Infosys’ HR recipe for auto sector
Nandan Nilekani, CEO and MD, Infosys Technologies believes that the Indian auto industry could do well to implement good HR policies in order to attract, retain and empower the right talent, says Sandeep Belagajee.
As the auto industry enters a high growth phase it is also enter a period where human capital will prove to be a constraining factor to growth. And as it globalises, it will face competition for this capital both at home and worldwide. And globalisation will also bring with it the challenges of a multi-cultural workforce. The IT industry has confronted similar challenges over the past decade, and continues to face it to this day.
IT companies have evolved distinct strategies to counter these issues, and the experiences of one of the best – Infosys Technologies – could be a pointer to the way engineering services companies can overcome these problems. Nandan M Nilekani, CEO and managing director, Infosys Technologies addressed some these issues at the recent SIAM Annual Convention in New Delhi. He was of the opinion that a well thought out HR policy, formulated at the stage when companies begin their international interactions, could mitigate many of these issues.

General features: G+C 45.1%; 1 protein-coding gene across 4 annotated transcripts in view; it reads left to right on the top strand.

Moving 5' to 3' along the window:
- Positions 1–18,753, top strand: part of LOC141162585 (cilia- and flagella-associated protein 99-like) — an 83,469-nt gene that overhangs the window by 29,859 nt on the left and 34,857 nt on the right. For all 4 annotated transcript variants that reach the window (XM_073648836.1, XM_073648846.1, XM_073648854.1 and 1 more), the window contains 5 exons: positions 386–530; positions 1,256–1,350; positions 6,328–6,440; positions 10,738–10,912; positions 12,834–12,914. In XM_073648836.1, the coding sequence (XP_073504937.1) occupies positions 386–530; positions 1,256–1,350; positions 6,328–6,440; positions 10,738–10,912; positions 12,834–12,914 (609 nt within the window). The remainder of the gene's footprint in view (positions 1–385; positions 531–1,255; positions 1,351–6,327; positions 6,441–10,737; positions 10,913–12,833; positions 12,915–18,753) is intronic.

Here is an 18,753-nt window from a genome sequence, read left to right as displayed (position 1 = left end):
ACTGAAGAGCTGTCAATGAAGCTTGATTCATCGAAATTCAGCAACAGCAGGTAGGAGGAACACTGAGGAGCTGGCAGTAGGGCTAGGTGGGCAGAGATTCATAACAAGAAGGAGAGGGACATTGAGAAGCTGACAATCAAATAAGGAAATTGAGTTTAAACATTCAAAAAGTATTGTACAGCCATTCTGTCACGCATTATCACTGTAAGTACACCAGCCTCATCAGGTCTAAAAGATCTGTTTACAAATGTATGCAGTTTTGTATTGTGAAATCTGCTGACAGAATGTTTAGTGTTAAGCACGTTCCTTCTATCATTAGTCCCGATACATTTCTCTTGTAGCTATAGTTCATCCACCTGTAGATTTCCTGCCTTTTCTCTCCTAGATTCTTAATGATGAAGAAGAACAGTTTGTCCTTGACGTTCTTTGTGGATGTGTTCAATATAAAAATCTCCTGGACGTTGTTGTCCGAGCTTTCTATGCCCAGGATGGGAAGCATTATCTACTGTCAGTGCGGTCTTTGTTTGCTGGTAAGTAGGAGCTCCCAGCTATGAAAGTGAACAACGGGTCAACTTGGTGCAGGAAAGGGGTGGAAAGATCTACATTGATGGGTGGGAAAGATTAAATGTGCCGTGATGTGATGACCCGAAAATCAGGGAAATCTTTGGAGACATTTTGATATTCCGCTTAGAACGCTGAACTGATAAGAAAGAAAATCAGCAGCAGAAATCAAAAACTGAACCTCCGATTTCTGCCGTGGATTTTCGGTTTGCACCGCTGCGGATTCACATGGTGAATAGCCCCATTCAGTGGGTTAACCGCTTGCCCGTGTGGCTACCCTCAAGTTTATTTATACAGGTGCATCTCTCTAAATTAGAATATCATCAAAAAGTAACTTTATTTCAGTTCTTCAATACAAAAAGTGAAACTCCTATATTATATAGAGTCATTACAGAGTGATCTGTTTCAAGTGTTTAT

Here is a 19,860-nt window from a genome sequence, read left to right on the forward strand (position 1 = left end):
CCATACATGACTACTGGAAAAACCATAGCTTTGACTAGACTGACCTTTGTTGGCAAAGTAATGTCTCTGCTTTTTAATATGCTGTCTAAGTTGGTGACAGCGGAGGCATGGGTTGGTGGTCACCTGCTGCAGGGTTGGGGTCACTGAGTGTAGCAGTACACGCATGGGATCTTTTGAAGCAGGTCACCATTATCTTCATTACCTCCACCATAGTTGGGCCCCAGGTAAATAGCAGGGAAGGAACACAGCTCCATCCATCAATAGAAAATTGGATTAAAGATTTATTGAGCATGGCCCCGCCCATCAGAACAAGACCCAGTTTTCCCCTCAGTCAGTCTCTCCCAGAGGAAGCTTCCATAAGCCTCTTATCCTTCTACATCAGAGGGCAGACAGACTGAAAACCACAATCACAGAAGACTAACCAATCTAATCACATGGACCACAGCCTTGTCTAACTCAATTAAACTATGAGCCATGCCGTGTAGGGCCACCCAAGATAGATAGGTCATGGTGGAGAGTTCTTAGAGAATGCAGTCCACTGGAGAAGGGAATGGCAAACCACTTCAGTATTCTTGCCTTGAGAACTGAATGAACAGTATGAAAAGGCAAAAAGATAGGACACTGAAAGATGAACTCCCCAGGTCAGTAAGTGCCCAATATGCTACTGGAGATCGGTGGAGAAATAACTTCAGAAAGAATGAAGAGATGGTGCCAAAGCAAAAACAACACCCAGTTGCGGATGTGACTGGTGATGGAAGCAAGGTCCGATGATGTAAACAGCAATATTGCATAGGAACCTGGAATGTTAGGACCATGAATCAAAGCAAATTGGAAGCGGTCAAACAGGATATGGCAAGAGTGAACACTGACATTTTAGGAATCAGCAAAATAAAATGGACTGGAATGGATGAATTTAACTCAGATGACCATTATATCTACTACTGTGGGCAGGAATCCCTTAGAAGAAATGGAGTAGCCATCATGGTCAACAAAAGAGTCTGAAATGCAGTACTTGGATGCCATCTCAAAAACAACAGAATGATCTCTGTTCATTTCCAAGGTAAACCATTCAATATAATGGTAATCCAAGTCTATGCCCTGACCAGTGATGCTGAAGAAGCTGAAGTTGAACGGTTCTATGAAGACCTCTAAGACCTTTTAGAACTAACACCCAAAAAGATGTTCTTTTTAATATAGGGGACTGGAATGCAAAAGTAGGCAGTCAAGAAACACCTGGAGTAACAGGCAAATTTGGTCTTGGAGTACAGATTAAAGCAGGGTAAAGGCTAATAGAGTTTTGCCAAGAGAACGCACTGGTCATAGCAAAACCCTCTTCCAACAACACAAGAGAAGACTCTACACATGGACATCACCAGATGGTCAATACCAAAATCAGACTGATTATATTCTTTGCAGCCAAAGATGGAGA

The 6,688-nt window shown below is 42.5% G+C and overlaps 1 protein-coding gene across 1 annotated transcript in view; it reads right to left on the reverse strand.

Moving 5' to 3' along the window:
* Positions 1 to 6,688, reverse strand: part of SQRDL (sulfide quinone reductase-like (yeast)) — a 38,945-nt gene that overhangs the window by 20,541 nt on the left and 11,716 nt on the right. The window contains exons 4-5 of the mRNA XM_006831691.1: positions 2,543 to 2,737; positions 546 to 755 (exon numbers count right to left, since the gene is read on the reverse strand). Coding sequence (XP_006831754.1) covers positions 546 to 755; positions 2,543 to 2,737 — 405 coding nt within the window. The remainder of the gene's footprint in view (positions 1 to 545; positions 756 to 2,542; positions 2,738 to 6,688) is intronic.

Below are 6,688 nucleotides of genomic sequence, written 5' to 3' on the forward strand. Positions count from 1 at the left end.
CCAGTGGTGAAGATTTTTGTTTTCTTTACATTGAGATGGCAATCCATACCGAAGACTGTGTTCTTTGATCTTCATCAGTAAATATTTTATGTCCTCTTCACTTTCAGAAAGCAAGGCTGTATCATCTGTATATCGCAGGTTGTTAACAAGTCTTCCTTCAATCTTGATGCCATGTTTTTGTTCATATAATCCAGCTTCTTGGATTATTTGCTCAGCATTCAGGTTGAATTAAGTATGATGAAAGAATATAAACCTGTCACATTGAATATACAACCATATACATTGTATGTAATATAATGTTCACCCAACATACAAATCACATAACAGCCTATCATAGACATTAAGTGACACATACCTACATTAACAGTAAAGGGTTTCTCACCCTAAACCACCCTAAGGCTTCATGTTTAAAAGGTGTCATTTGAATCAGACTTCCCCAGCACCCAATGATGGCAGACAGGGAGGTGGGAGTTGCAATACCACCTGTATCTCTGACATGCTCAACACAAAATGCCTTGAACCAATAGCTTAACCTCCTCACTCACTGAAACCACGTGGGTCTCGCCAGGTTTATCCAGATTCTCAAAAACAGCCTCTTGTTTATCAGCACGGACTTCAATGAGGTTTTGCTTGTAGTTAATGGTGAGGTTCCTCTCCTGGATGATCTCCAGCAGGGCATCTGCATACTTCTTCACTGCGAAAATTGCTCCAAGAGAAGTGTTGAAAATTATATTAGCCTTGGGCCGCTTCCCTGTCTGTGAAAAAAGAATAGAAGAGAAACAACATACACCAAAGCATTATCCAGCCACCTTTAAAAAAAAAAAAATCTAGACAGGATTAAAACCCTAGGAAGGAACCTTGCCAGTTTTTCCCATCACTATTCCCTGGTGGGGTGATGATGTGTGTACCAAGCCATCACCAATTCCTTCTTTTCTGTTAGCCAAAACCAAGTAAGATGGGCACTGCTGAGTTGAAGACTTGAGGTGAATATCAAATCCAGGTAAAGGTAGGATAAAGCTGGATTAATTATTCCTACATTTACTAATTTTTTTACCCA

He said that one lesson his company learnt very early on was that if one really wanted to scale up in a people business, which the IT industry is, then it was imperative to investment in training. Infosys has invested Rs 140 crore this year on training alone, and that over the years the accent has changed from technology training in the earlier years to developing a whole array of skill-building capability. Today, the company imparts training in technical, quality, customer negotiation, cross-cultural skills to its employees.